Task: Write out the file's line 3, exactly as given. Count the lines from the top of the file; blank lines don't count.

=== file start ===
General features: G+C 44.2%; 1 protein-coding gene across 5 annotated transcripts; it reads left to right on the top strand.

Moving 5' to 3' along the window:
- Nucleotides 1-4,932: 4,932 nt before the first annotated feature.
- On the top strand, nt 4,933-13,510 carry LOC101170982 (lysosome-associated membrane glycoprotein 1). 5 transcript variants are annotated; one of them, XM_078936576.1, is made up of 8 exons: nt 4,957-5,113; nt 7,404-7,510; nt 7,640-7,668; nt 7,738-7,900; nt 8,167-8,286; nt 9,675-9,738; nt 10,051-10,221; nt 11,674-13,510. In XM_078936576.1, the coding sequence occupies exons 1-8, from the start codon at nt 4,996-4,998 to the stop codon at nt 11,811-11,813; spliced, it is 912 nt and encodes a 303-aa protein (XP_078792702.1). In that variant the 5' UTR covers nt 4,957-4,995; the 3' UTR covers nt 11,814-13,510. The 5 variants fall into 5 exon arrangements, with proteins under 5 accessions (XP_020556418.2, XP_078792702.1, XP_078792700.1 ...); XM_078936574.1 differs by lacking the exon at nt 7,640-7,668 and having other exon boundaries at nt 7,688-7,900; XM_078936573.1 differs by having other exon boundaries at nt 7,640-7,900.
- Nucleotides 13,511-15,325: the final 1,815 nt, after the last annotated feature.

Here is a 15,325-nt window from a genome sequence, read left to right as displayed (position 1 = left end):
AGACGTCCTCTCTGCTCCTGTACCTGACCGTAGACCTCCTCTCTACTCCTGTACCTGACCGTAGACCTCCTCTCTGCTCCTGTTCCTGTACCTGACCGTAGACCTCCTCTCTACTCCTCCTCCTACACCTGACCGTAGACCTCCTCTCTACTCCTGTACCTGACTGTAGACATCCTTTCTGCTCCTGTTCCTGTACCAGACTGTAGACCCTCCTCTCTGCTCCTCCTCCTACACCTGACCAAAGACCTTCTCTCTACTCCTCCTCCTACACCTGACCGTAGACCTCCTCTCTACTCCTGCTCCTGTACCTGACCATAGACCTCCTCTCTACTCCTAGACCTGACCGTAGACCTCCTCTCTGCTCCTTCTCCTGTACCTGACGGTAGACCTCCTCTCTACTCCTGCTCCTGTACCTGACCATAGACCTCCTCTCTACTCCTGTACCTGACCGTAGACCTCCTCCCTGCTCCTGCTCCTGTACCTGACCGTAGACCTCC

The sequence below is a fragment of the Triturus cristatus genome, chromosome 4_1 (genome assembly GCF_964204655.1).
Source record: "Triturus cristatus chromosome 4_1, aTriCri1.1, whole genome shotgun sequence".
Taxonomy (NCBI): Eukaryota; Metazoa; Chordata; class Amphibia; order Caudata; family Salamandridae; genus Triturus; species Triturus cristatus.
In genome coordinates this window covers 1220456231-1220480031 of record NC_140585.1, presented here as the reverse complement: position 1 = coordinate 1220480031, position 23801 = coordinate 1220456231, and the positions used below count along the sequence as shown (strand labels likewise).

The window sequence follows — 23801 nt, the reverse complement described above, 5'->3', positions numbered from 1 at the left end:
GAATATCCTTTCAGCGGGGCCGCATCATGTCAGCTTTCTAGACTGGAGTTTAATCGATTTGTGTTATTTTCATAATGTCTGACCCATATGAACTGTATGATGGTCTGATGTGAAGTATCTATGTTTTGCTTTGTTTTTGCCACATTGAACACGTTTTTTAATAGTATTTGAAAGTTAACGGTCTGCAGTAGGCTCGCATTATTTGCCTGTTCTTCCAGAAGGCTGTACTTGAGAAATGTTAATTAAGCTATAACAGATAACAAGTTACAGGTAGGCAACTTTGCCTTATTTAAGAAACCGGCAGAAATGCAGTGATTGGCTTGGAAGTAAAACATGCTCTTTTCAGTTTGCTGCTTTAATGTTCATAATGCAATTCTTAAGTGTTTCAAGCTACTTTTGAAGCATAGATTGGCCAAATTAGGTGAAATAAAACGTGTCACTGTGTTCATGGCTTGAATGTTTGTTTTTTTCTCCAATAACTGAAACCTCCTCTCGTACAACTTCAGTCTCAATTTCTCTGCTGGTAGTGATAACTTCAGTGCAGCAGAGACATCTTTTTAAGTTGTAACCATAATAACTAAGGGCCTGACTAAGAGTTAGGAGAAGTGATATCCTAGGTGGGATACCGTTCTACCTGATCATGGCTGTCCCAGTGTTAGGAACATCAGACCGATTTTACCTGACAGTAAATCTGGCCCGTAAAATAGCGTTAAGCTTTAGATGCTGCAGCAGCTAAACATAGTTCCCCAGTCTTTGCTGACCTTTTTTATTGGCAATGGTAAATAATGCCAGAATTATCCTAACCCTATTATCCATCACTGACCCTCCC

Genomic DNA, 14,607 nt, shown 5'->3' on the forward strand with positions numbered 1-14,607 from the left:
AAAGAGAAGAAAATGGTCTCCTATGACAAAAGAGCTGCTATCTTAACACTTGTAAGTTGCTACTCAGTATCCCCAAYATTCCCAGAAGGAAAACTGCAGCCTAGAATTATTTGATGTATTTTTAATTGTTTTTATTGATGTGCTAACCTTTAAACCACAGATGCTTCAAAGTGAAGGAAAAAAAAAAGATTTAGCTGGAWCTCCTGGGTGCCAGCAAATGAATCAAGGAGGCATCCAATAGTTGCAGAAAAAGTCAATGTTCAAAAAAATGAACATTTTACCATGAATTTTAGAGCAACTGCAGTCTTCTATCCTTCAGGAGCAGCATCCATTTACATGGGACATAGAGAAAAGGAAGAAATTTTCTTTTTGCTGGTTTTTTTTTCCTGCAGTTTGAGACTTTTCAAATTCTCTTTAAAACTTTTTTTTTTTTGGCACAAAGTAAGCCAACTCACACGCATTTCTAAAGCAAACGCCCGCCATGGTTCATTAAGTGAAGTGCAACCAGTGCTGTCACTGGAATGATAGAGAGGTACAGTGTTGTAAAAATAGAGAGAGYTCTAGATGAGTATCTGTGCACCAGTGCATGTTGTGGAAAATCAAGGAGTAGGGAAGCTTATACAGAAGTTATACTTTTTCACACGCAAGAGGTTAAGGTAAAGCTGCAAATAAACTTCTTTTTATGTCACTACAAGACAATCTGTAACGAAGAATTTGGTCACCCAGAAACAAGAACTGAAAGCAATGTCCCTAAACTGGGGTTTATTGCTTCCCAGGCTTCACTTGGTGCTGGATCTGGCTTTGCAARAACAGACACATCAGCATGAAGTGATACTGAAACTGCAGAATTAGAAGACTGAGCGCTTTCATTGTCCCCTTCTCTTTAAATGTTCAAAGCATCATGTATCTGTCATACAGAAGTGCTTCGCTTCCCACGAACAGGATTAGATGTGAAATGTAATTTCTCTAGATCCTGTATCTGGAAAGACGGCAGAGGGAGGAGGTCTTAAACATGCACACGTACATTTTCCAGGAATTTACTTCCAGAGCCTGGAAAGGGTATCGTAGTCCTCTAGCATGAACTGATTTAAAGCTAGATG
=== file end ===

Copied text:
- Nucleotides 1-4,932: 4,932 nt before the first annotated feature.